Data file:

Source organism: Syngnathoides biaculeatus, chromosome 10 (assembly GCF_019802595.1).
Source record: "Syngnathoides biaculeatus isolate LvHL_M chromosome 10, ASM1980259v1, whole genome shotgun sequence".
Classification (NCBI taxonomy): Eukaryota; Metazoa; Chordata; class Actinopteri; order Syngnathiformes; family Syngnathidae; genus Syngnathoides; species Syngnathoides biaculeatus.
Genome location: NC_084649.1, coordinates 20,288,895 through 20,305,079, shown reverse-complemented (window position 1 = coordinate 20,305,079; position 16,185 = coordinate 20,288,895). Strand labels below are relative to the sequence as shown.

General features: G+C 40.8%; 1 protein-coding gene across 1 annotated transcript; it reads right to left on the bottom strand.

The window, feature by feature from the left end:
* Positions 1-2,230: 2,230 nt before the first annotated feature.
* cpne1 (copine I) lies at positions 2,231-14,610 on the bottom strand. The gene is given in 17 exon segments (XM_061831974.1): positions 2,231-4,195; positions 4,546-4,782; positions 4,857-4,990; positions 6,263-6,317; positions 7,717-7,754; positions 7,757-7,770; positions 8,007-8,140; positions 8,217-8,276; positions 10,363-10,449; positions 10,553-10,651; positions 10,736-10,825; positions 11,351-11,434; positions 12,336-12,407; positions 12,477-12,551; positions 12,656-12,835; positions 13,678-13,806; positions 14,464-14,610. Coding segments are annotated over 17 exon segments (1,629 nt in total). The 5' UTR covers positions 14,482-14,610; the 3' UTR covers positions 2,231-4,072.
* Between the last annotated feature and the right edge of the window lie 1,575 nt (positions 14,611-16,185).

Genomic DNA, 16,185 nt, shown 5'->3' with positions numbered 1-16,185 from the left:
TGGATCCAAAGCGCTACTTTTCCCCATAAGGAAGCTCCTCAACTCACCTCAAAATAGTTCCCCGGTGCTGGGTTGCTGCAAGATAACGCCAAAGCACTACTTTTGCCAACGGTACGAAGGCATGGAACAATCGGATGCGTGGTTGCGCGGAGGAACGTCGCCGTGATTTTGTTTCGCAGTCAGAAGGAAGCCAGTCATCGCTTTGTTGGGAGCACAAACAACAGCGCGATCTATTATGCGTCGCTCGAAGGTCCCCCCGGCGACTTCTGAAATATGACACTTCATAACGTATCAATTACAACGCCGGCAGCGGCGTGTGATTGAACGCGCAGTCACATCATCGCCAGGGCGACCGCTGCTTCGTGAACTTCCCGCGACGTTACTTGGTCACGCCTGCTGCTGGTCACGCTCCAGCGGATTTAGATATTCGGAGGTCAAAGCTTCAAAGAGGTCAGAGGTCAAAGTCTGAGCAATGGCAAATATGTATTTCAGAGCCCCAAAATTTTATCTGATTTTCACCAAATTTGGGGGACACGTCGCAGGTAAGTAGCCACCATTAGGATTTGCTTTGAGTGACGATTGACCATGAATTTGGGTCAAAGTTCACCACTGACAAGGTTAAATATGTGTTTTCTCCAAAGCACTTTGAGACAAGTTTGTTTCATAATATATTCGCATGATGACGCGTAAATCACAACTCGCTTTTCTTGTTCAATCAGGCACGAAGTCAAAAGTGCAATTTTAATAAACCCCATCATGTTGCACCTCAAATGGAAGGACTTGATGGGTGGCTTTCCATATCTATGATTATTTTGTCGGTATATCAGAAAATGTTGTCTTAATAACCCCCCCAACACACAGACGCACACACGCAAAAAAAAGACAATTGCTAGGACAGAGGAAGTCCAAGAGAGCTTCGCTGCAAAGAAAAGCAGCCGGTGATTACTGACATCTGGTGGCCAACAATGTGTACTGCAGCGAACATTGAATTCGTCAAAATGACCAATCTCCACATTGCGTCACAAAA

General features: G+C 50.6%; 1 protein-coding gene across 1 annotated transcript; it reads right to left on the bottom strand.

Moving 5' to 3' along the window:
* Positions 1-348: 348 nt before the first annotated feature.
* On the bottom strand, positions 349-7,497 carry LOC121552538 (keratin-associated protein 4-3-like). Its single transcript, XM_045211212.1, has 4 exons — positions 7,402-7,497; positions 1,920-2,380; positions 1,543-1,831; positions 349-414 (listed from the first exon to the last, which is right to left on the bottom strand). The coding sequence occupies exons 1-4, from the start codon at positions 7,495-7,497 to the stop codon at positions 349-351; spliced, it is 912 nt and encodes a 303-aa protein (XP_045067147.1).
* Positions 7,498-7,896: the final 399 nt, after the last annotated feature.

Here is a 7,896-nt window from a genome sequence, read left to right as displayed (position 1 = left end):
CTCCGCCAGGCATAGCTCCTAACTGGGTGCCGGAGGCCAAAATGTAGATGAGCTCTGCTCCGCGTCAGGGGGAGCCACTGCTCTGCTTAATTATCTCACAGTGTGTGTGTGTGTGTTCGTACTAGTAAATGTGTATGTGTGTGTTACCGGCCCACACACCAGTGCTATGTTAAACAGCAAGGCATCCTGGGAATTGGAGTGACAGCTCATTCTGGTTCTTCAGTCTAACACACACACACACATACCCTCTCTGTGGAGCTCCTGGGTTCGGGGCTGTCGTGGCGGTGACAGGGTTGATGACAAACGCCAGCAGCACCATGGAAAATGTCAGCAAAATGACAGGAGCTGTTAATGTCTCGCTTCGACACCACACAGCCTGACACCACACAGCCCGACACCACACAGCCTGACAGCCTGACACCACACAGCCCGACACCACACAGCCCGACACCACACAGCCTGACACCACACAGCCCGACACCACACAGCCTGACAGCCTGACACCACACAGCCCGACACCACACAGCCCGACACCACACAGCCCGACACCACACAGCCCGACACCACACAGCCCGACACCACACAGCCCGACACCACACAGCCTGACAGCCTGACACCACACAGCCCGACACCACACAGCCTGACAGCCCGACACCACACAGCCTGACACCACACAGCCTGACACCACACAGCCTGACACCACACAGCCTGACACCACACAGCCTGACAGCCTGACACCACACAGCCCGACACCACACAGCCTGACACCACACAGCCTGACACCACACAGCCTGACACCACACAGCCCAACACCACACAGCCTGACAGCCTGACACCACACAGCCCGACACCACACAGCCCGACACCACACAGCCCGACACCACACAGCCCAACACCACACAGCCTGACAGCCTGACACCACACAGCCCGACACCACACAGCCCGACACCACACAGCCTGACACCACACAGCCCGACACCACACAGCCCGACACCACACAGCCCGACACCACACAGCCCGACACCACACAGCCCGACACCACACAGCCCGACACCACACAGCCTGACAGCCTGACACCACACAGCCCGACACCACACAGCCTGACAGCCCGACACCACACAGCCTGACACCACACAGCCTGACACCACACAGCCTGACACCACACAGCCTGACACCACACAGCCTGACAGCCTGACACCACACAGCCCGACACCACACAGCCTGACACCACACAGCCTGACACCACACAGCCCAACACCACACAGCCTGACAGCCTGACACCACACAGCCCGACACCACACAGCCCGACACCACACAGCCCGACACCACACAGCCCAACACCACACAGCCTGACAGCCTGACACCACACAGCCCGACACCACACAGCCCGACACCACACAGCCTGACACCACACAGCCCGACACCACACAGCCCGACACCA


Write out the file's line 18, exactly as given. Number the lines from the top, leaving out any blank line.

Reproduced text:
CTCCGCCAGGCATAGCTCCTAACTGGGTGCCGGAGGCCAAAATGTAGATGAGCTCTGCTCCGCGTCAGGGGGAGCCACTGCTCTGCTTAATTATCTCACAGTGTGTGTGTGTGTGTTCGTACTAGTAAATGTGTATGTGTGTGTTACCGGCCCACACACCAGTGCTATGTTAAACAGCAAGGCATCCTGGGAATTGGAGTGACAGCTCATTCTGGTTCTTCAGTCTAACACACACACACACATACCCTCTCTGTGGAGCTCCTGGGTTCGGGGCTGTCGTGGCGGTGACAGGGTTGATGACAAACGCCAGCAGCACCATGGAAAATGTCAGCAAAATGACAGGAGCTGTTAATGTCTCGCTTCGACACCACACAGCCTGACACCACACAGCCCGACACCACACAGCCTGACAGCCTGACACCACACAGCCCGACACCACACAGCCCGACACCACACAGCCTGACACCACACAGCCCGACACCACACAGCCTGACAGCCTGACACCACACAGCCCGACACCACACAGCCCGACACCACACAGCCCGACACCACACAGCCCGACACCACACAGCCCGACACCACACAGCCCGACACCACACAGCCTGACAGCCTGACACCACACAGCCCGACACCACACAGCCTGACAGCCCGACACCACACAGCCTGACACCACACAGCCTGACACCACACAGCCTGACACCACACAGCCTGACACCACACAGCCTGACAGCCTGACACCACACAGCCCGACACCACACAGCCTGACACCACACAGCCTGACACCACACAGCCTGACACCACACAGCCCAACACCACACAGCCTGACAGCCTGACACCACACAGCCCGACACCACACAGCCCGACACCACACAGCCCGACACCACACAGCCCAACACCACACAGCCTGACAGCCTGACACCACACAGCCCGACACCACACAGCCCGACACCACACAGCCTGACACCACACAGCCCGACACCACACAGCCCGACACCACACAGCCCGACACCACACAGCCCGACACCACACAGCCCGACACCACACAGCCCGACACCACACAGCCTGACAGCCTGACACCACACAGCCCGACACCACACAGCCTGACAGCCCGACACCACACAGCCTGACACCACACAGCCTGACACCACACAGCCTGACACCACACAGCCTGACACCACACAGCCTGACAGCCTGACACCACACAGCCCGACACCACACAGCCTGACACCACACAGCCTGACACCACACAGCCCAACACCACACAGCCTGACAGCCTGACACCACACAGCCCGACACCACACAGCCCGACACCACACAGCCCGACACCACACAGCCCAACACCACACAGCCTGACAGCCTGACACCACACAGCCCGACACCACACAGCCCGACACCACACAGCCTGACACCACACAGCCCGACACCACACAGCCCGACACCA